Table 1 shows the fetal bladder and body weights and bladder-to-body weight ratio (BBR). Both body and bladder weights were significantly increased in the obstructed vs. sham-operated group. However, the increase in bladder weight was greater than that of body weight as demonstrated by the increase of BBR. Although fetal weight was significantly increased in the obstructed group, the femur length and occipito-snout length were the same in the sham-operated and obstructed groups. This suggests that there was no overall size difference, but there may have been fluid accumulation in the obstructed group. There were no differences between male and female sham-operated fetuses in body or bladder weights. Ultrasonography confirmed dilatation of the obstructed urinary tract (data not shown).
Table 1 also shows data from the filling cystometry; the obstructed bladders had greater intravesical volumes at postmortem. On instillation of fluid, pressure rose instantaneously and then partially relaxed to a new steady-state level that was used to calculate compliance (change in volume/change in pressure). Bladder compliance was significantly greater, and calculated wall stress, at a particular intravesical volume, was significantly lower in the obstructed vs. sham-operated group.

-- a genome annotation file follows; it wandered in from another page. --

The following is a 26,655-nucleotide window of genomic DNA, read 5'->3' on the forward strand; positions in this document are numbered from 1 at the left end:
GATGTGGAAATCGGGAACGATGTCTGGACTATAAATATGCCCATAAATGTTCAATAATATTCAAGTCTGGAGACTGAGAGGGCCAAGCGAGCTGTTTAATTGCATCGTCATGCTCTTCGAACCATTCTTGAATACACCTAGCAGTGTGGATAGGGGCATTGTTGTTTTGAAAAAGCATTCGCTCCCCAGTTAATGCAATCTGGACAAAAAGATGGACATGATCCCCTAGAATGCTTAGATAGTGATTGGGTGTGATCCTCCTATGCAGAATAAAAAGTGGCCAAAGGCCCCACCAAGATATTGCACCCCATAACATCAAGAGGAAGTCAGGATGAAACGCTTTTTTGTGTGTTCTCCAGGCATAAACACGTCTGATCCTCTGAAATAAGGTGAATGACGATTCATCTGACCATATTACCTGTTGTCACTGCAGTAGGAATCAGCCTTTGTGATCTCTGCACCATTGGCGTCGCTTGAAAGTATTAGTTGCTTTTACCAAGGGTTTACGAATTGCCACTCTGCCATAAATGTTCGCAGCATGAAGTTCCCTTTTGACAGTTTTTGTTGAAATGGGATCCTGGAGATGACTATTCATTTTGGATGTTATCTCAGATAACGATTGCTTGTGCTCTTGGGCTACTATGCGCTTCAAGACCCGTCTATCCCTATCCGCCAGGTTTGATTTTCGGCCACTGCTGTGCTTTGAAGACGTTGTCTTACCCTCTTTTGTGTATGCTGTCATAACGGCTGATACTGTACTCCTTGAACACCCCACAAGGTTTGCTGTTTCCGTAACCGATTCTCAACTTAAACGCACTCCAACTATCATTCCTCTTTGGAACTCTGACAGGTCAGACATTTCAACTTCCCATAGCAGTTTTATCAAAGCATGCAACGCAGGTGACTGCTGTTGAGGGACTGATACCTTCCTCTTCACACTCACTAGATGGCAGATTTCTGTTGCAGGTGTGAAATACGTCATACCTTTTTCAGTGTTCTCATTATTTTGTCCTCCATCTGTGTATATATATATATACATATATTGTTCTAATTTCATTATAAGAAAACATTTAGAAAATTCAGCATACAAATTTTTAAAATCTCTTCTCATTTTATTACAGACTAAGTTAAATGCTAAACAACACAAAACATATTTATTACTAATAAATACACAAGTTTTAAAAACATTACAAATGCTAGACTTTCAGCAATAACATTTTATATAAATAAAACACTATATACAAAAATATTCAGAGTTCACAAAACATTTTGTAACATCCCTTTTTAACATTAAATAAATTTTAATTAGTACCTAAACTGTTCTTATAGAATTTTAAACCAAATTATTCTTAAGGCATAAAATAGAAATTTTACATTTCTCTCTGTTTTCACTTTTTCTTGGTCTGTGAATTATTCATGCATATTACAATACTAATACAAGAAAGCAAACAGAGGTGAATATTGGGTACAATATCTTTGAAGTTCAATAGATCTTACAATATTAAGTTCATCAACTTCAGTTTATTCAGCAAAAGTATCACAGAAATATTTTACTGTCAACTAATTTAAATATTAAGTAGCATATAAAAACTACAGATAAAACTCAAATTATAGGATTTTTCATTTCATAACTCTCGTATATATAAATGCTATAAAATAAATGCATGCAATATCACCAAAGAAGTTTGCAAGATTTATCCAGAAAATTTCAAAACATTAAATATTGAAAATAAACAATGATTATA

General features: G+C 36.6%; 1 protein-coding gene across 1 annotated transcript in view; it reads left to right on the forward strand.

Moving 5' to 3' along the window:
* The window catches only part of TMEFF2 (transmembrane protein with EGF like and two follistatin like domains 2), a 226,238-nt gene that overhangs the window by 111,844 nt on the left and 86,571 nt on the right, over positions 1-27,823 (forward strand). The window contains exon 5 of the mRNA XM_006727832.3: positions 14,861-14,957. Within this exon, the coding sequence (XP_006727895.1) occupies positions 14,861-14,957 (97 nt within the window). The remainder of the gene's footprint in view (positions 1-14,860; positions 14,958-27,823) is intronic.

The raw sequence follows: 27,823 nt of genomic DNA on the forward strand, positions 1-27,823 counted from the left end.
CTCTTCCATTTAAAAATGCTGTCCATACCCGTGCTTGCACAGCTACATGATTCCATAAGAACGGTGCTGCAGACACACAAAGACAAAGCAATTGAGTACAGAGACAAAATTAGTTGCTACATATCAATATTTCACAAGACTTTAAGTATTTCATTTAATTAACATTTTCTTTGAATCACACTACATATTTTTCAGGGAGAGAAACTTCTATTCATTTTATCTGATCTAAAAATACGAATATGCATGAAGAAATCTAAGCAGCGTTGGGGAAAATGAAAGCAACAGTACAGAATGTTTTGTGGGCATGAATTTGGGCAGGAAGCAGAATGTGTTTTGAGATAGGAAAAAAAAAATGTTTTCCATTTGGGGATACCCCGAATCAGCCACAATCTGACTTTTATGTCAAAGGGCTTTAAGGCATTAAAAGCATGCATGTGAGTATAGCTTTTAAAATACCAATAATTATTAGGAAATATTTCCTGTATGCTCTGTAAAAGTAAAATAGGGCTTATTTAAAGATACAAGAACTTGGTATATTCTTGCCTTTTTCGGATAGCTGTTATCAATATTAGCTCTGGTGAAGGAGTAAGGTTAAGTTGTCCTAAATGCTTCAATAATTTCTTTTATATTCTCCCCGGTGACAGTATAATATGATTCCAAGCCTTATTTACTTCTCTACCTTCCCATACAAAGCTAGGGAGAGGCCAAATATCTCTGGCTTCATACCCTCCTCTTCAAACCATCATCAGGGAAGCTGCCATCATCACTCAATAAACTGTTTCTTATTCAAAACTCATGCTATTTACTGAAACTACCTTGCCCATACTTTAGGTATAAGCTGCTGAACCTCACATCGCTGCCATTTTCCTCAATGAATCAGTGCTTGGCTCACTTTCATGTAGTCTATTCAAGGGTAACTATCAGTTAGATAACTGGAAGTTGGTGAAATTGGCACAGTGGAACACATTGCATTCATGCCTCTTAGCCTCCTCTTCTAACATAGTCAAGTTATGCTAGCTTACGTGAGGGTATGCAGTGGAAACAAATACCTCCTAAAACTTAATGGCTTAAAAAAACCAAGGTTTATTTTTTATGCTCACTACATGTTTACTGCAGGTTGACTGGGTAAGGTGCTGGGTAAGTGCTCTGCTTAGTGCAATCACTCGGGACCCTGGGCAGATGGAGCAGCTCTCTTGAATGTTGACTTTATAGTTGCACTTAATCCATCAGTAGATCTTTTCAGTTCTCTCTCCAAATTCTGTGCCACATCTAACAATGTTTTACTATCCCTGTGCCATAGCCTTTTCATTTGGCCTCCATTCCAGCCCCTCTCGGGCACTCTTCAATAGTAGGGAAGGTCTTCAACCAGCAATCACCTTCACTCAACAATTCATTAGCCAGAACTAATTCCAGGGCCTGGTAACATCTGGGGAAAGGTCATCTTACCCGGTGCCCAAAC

Finally, Table 1 shows that from histological measurements, the obstructed fetal bladder wall was significantly thinner than their sham-operated counterparts. However, there was a similar proportion of detrusor comprising the bladder wall when corrected for this difference in wall thickness. The detrusor component as a proportion of the whole wall was used to calculate the relative muscle weight of mucosal bladder strips (below).